But there is another dimension to Toynbee’s work which also makes it worth perseverance from all its angles: it is an exploration of the Grail legends. That is made more explicit in its American title, Prothalamium: A Cycle of the Holy Graal (New York: Doubleday, 1947), and on the dustjacket flaps of the British edition, which tell us: ‘But behind the conventional scene of this extraordinary book lurks an older story, of a siege perilous, a land laid waste, a sick Fisher King and his jester, a dead knight in a chapel, another who fails in the quest, and a hero who at last refreshes the land, marries the King’s daughter and receives the long-sought Graal.’ Similarly, the US version explains: ‘This is a story of the Holy Graal set in a London drawing room at a tea party. Joy awaits at the end of the prothalamium but only for the one person who bends his will to human love.’
Without doubt, Toynbee must have been influenced in his choice of theme by Eliot’s ‘The Waste Land’ (itself influenced by Jessie L Weston’s 1920 Grail study From Ritual to Romance), but I suspect two other books may have been known to him too: Charles Williams’ War In Heaven (1930), a metaphysical thriller in which the Grail is discovered in a quiet country church and pursued by a suave diabolic villain; and Armed With Madness (1928) by Mary Butts, a modernist novel involving a group of quarrelsome bohemians on the Dorset coast who fish out an agate cup from an old well. He also uses Arthur Machen’s preferred spelling of ‘Graal’ to ‘Grail’, and may have known the Welsh mystic’s writings on the holy vessel.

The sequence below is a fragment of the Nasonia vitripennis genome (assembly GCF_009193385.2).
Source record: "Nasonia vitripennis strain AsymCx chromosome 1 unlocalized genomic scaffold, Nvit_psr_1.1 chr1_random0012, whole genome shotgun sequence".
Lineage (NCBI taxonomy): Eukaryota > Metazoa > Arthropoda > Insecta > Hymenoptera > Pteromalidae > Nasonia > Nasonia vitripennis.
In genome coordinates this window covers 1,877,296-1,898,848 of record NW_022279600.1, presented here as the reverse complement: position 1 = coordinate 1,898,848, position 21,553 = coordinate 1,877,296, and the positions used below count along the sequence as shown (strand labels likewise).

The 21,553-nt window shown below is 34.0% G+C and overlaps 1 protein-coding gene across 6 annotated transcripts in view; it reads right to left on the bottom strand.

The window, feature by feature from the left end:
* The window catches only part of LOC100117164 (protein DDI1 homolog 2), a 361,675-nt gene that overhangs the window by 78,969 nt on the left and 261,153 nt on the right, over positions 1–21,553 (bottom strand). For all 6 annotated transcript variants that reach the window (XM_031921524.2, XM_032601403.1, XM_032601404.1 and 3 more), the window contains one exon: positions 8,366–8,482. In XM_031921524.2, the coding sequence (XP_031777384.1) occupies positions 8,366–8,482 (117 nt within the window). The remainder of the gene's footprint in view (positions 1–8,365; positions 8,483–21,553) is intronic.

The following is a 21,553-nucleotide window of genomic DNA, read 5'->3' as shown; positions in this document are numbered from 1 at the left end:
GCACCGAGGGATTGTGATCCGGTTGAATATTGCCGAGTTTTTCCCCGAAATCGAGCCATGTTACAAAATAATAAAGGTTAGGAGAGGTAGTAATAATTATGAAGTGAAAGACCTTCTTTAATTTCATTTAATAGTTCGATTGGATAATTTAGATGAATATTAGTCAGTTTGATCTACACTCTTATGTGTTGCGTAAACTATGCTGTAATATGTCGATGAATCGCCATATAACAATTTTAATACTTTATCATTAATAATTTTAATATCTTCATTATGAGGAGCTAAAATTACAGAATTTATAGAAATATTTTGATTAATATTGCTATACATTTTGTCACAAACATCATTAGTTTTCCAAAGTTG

In Toynbee’s book, as the American dustjacket says, ‘the breaking of a tea cup brings out diabolical agencies and preternatural forces which affect the party as they see each other in the distorted vision of their own fears and needs and dance the opposite of everything they wished’. The cup is a surrogate for the Grail, and the demonic forces possess almost all the characters, and expose their brutish aspects: and this is mingled with images that hint at Merlin and Nimue, and explicitly reference Prospero and Caliban.
We are things of darkness and light, we are reminded, and must seek to balance these instincts and forces within us. I like the fact that the Grail is here inherent in a tea cup, not an ancient holy relic, because, as Mary Butts particularly knew, it must be understood as a presence, a spiritual force, rather than one particular sacred object. It can be contained in one small thing, certainly: or it can descend on a whole tract of country, as she thought it was descending on Sancreed, in Cornwall.
Philip Toynbee later wrote an equally poetic and provocative prose experiment, this time using the myth of Eden, in The Garden By the Sea (1953), and this redeploys three of the archetypal figures from Tea With Mrs Goodman, as aspects of Adam: the dancer Noel as ‘the Voice of his Innocence’; the explorer Tom as ‘the Voice of his Fall’; and the comedian Charley as ‘the Voice of his Punishment’. This was followed, amongst other things, with Pantaloon, or, The Valediction (1961), a novel in verse. There were several sequels to this. His work is always original and rich in symbol and both personal and universal myth, and beautifully crafted.
Inspired by the book’s rather cubist deployment of differing perspectives, I am picking up copies of it wherever they might occur and comparing their different fates and characteristics. The nature of the book would make it likely to be owned in the main by interesting or at least adventurous readers. What can we tell about them, and therefore the fate of the book, by what they have left behind of themselves in each copy? Here is a signature; there a bookplate; here a smudge of ash; there a pencilled note; here, in unconscious allusion to the title, a tea-cup mark; there, a slash in the cloth, witness of who knows what drastic act? The tea party never ends, the cup still falls.
Mark Valentine's essays on obscure authors and outré subjects may be found in Haunted By Books (2015), A Country Still All Mystery (2017) and A Wild Tumultory Library (2019), all from the independent North Yorkshire imprint Tartarus Press. He also writes poetry and ghost stories.